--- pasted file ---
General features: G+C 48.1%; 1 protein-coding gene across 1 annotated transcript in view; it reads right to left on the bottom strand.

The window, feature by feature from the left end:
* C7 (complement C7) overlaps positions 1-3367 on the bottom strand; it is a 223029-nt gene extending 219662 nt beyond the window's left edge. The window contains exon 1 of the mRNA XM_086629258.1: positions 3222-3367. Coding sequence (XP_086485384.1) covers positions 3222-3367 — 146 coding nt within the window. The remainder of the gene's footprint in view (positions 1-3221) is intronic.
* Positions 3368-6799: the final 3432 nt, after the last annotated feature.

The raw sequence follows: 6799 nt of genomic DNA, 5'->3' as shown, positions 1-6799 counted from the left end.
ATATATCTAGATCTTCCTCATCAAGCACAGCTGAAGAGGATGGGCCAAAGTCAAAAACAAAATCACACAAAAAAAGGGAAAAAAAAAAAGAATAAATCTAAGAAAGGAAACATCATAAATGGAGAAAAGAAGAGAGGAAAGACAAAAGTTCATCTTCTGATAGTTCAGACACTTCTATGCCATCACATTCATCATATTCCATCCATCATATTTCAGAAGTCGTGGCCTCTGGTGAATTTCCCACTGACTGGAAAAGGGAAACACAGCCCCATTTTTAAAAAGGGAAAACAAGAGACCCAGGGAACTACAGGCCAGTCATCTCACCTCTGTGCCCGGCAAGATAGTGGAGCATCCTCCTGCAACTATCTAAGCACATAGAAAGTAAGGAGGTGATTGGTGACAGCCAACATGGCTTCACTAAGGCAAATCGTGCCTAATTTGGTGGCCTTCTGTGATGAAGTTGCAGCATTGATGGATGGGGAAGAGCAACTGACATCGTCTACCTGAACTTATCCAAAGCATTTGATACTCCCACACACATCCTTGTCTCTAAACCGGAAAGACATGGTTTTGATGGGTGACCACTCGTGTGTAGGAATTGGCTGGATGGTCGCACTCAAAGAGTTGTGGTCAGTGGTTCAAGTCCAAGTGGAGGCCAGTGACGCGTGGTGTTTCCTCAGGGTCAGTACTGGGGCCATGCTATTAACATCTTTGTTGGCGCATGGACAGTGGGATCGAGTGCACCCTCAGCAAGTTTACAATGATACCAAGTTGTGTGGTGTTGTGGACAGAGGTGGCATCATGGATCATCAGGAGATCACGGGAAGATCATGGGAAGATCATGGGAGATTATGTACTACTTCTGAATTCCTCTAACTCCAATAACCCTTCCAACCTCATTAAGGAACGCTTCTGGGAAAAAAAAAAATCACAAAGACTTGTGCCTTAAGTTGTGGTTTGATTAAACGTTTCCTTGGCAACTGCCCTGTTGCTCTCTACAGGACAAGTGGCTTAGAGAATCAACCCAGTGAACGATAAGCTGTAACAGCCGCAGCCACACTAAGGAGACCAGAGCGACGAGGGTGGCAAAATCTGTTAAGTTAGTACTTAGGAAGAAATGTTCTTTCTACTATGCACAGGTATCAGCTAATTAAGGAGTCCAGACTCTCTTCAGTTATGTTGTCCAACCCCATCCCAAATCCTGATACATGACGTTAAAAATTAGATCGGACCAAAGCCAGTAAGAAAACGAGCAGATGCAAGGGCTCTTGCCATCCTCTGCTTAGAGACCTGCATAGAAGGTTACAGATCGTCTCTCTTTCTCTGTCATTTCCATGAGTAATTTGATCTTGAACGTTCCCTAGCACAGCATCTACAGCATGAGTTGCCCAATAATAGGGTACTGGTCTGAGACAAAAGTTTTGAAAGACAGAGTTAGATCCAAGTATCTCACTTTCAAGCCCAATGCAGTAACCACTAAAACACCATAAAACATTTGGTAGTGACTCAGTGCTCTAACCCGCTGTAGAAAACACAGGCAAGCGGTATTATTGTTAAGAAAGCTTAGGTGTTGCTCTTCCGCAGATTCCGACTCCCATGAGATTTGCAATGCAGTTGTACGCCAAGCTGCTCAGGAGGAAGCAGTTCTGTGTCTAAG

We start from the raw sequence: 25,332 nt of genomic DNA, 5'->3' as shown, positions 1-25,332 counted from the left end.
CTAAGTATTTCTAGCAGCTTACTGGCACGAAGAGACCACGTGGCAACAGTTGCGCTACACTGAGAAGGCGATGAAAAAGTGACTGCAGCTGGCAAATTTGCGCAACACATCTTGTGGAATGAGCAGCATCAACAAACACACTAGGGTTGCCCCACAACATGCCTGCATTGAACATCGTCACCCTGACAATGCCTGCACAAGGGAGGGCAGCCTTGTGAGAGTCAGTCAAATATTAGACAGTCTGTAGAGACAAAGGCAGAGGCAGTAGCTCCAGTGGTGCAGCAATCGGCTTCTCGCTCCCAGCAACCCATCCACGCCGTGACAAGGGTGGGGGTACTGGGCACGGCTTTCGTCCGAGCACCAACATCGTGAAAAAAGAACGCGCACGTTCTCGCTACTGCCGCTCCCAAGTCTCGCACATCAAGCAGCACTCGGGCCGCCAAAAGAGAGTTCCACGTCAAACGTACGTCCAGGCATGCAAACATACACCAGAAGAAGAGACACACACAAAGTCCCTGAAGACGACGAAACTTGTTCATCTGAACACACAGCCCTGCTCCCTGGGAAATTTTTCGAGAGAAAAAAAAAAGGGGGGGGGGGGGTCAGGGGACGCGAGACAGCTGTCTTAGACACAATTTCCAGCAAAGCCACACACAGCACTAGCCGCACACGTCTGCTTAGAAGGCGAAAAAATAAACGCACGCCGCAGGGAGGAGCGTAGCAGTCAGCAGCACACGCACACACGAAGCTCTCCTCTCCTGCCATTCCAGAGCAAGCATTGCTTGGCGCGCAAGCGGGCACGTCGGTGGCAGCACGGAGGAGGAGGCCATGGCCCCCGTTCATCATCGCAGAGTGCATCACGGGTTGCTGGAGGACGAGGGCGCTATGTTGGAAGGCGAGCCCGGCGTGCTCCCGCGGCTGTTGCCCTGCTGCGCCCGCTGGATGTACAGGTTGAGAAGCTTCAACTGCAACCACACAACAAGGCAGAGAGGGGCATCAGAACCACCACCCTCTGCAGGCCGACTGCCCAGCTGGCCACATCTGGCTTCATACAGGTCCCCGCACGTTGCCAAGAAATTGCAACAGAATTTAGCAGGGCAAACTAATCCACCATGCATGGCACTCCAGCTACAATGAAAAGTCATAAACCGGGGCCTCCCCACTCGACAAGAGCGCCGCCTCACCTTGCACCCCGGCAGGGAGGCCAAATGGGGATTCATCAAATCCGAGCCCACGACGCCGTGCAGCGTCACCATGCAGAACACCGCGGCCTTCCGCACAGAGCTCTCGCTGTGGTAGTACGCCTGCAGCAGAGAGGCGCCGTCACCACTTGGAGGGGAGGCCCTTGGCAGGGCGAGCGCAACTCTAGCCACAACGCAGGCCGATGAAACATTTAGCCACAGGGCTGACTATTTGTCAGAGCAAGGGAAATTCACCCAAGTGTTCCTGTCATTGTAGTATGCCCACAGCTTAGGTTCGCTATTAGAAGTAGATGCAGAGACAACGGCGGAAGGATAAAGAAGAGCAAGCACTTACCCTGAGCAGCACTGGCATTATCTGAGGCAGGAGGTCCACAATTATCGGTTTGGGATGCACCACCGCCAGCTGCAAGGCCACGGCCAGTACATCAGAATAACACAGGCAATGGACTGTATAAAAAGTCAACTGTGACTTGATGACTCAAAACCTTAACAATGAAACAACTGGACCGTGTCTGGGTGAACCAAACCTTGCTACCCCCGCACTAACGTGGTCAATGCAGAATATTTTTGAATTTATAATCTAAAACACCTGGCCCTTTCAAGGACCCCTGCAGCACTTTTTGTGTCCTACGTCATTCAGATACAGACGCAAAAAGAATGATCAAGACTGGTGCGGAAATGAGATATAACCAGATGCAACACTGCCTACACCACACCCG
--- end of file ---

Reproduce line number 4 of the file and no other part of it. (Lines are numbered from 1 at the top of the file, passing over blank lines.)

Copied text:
* Positions 3368-6799: the final 3432 nt, after the last annotated feature.